I’ve been reading a wave of books in the last few weeks about modern Japan – the rapid economic rise from the mid 19th century, the out of control militarism that led to the war from 1937 to 1945, and the post-war revival (rather than the last few decades). And as I read, it left me pondering the relative economic fortunes of Japan and China.
According to the standard reference source for such things – Angus Maddison’s collection of estimates of GDP per capita since the year 1 AD – in earlier centuries Japan and China were more or less level-pegging for centuries, with China a bit ahead of Japan (a thousand years ago, China is generally accepted as having the highest material living standards anywhere). Here are the estimates (in 1990 international dollars) through to the 18th century.
There was, of course, a great divergence between economic progress and living standards in the leading European (and offshoots) economies and those of east Asia, but today I’m more interested in the less-highlighted, but scarcely less dramatic, divergence between economic performance in Japan and that in China.
Maddison’s estimates report that – despite having turned its back on the world – Japan had moved ahead of China over the 18th century and the first half of the 19th century: for 1850 the reported estimates are Japan $679 and China $650. There are only scattered estimates for China for the following few decades, but here is the reported estimate of average per capita real GDP per capita, China as a per cent of Japan.
|China GDP pc as % of Japan|
A bit later, the annual estimates start – with a break when Japan was attempting to conquer China. Here is the chart to 2008 when Maddison’s estimates end.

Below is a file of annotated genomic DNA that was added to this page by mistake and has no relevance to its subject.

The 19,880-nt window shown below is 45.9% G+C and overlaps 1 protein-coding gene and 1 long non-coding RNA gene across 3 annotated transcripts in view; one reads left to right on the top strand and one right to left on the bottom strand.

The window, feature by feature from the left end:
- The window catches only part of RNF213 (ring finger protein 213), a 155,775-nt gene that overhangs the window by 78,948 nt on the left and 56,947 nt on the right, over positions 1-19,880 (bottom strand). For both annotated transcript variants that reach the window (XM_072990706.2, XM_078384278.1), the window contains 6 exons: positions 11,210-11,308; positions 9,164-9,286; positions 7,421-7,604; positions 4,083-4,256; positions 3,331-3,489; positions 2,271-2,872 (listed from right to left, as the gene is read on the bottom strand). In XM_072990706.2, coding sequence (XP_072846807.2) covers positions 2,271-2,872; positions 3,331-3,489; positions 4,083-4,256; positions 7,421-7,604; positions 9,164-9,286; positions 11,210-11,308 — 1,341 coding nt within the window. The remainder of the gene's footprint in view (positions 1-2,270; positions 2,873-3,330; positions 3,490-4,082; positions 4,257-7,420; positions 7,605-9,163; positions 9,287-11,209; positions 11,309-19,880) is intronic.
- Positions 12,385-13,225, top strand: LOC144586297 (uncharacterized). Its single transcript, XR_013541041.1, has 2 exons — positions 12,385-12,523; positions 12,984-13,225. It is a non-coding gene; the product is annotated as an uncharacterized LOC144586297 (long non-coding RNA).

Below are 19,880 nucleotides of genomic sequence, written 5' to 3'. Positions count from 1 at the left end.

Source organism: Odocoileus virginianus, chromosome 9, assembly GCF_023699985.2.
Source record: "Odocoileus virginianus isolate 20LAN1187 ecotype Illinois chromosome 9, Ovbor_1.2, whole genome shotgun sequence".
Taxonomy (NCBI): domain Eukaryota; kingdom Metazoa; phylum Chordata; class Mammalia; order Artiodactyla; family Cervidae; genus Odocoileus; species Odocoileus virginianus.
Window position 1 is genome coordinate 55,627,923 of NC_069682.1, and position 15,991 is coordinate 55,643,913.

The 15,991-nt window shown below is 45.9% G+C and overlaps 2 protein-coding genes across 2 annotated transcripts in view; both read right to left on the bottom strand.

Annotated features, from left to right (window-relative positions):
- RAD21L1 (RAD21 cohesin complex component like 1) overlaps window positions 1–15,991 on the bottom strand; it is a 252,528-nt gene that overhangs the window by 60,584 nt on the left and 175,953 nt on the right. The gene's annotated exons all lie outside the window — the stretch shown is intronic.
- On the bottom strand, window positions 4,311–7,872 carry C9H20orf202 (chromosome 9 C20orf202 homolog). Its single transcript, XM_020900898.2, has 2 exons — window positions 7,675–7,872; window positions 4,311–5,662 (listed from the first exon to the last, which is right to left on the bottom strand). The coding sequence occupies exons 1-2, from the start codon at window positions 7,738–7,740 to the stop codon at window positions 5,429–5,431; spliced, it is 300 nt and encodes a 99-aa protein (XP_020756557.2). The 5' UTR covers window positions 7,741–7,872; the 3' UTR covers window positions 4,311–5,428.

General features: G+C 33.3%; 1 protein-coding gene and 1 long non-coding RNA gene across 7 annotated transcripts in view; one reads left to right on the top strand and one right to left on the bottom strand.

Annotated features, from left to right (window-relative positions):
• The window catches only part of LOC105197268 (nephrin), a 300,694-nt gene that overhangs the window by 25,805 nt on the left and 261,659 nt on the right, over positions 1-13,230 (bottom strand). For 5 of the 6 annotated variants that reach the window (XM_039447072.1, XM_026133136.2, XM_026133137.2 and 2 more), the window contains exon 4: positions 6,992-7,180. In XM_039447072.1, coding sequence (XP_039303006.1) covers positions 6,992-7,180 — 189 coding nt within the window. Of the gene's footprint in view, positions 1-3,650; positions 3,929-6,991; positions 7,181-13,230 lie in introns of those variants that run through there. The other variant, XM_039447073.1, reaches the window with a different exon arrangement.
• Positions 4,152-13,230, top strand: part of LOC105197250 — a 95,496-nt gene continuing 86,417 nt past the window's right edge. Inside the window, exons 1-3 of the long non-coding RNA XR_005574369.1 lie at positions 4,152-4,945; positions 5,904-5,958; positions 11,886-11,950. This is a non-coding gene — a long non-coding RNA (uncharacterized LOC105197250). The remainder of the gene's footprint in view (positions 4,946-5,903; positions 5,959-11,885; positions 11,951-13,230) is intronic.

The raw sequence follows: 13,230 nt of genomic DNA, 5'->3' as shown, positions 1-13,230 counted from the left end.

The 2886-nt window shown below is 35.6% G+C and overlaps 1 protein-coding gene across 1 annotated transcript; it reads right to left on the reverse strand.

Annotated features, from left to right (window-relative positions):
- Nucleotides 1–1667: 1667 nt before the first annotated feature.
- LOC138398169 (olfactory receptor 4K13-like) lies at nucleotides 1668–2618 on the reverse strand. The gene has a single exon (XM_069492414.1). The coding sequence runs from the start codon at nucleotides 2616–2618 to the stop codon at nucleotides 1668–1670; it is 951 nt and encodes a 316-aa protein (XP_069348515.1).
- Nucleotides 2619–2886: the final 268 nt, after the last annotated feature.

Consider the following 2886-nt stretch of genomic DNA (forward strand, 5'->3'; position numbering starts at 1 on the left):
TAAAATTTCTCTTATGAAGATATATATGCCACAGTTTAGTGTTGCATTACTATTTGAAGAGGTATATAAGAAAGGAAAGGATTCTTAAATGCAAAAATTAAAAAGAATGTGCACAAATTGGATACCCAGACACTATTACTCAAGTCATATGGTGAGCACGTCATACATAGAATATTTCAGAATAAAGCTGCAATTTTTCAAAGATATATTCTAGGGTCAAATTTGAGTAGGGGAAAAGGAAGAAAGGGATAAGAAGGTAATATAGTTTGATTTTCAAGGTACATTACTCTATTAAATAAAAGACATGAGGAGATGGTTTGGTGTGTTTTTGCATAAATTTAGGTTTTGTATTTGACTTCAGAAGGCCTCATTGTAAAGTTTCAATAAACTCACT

The Conference Board has estimates through to the present day, but they only start from 1950. Here is the PRC’s real GDP per capita as a percentage of Japan’s.
Productivity estimates are available only for even more recent periods, but on Conference Board numbers they show a pretty similar picture: as at last year, average productivity in the PRC just over 30 per cent of that in Japan. And that is still probably worse than the situation at the turn of the last century (when – see above – China’s real GDP per capita was about 45 per cent of Japan’s).
Of course, it isn’t only Japan that China has fallen so far behind. Taiwan was a Japanese territory for 50 years after the Sino-Japanese War in the 1890s, and Korea was a Japanese colony/conquest for 40 years. On the Maddison estimates, 150 years ago both Korea and Taiwan had GDP per capita (estimated at) not much different from that of China. These days, South Korea (historically less well-developed than the north) has real GDP per capita about 10 per cent less than that of Japan, while Taiwan has real GDP per capita about 15 per cent more than that of Japan. Both, in other words, are far ahead of the PRC.
Relative to Taiwan, the PRC has just now managed to get back up to the relative living standards just prior to the Cultural Revolution. (And yet this is the regime whose “successes” Simon Bridges lauds.)
There isn’t really much debate about why the PRC has over recent decades still been the disastrous laggard among the historically more advanced east Asian economies (North Korea of course marking out an even worse extreme) – absence of the rule of law, absence of the sorts of incentives that make for the efficient allocation of capital, primacy of the Party etc etc will do that to a country (the Soviet Union in the 80s was closer in living standards to Japan then than the PRC is to Japan now).
But in some ways I’m more interested in how the gaps opened up in the first place – before 1950, or even before the overthrow of the Manchu emperors in 1911. It is easy to say that Japan embraced greater openness, Western technology etc – initially under external pressure – but what was it that meant Japan (having, if anything, been more isolated than China for the previous few centuries) made that choice and China did not? In looking around, I’ve found a couple of relevant journal articles, but if any readers happen to have suggestions of good treatments of the issue (book or article) I would really welcome them.